Texas Tech University


The graduate school requires 20 courses (60 hours) for the Ph.D. degree.  The department requires 11 core courses, 6 field/elective courses, and 3 economic research courses (ECO 7000).  Students with prior graduate work may transfer in courses as specified in the Graduate Catalog; however, no transfer credit will be given for any of the 11 core courses.  All core courses in economics must be passed with minimum grade of C- to count toward the degree.

The eleven core couses are as follows:

          ECO 5311            Macroeconomic Theory and Policy (Macroeconomics I)

          ECO 5312            Microeconomic Analysis (Microeconomics I)

          ECO 5313            Mathematical Economics I

          ECO 5314            Econometrics I

          ECO 5318            History of Economics

          ECO 6312            Microeconomics II

          ECO 6313            Microeconomics III

          ECO 6322            Macroeconomics II

          ECO 6323            Macroeconomics III

          ECO 6332            Econometrics II

           ECO 6333           Econometrics III

These core courses should be completed before any field courses or approved electives are taken.  Exceptions may be made with the approval of the Director of Graduate Studies.  Currently the department offers the following field and / or elective courses:  

Field or Elective Courses

          ECO 5316            Time Series Econometrics

          ECO 5317            Natural Resources and Environmental Economics

          ECO 5319            Advanced Topics in Environmental Economics

          ECO 5321            Labor Markets Theory and Policy

          ECO 5322            The Economics of Wages and Income

          ECO 5324            Seminar in Public Finance

          ECO 5325            Seminar in Economic Policy

          ECO 5328            Monetary Theory 

          ECO 5329            Current Problems in Public Finance

          ECO 5332            Advanced Internantional Finance

          ECO 5333            Advanced International Economics

          ECO 5346            Game Theory

          ECO 5347            Industrial Organization Theory

          ECO 5348            Seminar in Empirical Industrial Organization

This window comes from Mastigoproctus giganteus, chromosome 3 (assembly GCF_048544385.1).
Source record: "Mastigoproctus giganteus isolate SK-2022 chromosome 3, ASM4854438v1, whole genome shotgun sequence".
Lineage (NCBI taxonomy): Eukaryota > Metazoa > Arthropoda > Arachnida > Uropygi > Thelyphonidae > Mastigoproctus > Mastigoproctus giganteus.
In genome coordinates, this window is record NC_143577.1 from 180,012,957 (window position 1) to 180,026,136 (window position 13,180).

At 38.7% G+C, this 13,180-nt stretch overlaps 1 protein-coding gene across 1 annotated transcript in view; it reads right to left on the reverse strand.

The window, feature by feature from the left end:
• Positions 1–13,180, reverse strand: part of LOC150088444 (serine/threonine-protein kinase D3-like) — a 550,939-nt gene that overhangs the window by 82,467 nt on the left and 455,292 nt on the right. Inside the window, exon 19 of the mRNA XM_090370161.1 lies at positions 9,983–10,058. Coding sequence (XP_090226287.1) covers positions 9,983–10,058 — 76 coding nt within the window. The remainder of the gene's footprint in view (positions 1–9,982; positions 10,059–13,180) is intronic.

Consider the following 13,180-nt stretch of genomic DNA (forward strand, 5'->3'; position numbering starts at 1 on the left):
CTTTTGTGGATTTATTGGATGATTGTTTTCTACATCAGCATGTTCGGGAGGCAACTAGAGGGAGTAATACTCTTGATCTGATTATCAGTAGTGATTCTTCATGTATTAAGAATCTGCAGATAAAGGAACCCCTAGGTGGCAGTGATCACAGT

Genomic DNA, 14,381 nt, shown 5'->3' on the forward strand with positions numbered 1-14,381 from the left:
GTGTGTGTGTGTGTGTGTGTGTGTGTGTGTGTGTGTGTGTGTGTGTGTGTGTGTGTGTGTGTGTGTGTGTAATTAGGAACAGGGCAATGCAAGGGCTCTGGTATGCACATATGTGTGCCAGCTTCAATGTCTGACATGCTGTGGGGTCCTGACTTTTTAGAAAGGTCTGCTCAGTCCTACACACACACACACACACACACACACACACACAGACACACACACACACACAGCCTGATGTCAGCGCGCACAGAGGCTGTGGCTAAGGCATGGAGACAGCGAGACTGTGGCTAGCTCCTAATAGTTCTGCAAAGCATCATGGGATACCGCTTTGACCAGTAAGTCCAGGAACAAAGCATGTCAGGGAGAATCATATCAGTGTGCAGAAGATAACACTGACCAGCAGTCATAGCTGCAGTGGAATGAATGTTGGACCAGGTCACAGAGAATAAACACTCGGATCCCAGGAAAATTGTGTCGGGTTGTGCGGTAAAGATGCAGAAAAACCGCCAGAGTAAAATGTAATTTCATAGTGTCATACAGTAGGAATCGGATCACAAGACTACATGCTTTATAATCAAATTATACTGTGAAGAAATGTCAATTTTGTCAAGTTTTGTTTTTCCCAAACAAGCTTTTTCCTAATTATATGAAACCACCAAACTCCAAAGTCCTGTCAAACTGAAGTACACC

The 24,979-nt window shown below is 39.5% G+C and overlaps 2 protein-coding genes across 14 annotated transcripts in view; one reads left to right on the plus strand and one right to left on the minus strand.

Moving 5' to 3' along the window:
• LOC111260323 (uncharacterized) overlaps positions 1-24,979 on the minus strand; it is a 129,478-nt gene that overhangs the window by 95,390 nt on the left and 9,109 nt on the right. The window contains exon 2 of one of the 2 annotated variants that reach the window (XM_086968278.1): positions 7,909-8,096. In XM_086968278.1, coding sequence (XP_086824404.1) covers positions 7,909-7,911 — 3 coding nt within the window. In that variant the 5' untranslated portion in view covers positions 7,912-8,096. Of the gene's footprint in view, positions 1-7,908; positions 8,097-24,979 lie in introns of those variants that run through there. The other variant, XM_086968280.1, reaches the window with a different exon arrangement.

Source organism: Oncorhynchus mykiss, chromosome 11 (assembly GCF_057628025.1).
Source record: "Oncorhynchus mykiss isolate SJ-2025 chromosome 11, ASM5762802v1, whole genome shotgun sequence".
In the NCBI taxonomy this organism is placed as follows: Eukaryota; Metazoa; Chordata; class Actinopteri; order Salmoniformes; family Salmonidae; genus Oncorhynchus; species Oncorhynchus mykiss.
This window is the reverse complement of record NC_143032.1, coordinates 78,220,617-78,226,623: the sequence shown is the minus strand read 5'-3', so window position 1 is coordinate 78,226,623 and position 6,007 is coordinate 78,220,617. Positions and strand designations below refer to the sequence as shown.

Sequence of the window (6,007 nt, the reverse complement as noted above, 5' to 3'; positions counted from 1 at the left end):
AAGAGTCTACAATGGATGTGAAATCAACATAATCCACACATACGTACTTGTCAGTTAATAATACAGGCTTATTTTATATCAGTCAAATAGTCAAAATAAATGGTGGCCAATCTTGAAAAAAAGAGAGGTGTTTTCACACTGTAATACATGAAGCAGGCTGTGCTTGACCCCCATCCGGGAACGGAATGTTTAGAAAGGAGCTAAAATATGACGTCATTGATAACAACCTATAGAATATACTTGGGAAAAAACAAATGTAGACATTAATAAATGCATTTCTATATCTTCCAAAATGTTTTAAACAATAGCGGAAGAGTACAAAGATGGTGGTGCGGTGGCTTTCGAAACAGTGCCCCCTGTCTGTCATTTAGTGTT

ECO 5356            Energy Economics

          ECO 5357            Forecasting and Applied Macroeconomics

          ECO 5358            Macroeconomics of Economic Development

          ECO 5375            Topics in Labor Economics

          ECO 6353            Consumption and Investment:  Microfoundation and                                                                                                      Aggregate Dynamics

These courses are usually offered on a two-year cycle but note that because at least five students are required in order to offer a course, not all field/elective courses may be offered at a given time unless there is sufficient interest among current students. 

The required sequence of core and field courses is as follows (unless an exception is made by the Director of Graduate Studies):

Year 1:    Fall Semester        ECO 5311, ECO 5312, ECO 5313, ECO 5314

                 Spring Semester   ECO 6312, ECO 6322, ECO 6332, ECO 5318 

Year 2:    Fall Semester        ECO 6313, ECO 6333, one field/elective course

                 Spring Semester   ECO 6323, two field/elective courses 

Year 3:    Fall Semester        Two field / elective courses, one research                                                                                            course

                 Spring Semester   One field / elective course, two research                                                                                              courses

Years 4 and 5:                         ECO 8000 (Dissertation hours)  


Degree Plan

Students need to fill out a degree plan in their second or third regular semester.  The degree plan lists the courses that are going to be used to fulfill the coursework requirements discussed above.  The plan may be changed with relatively little hassle, but it should be kept up to date because when the time comes to graduate, the Graduate School will check the degree plan against the courses the student has actually taken.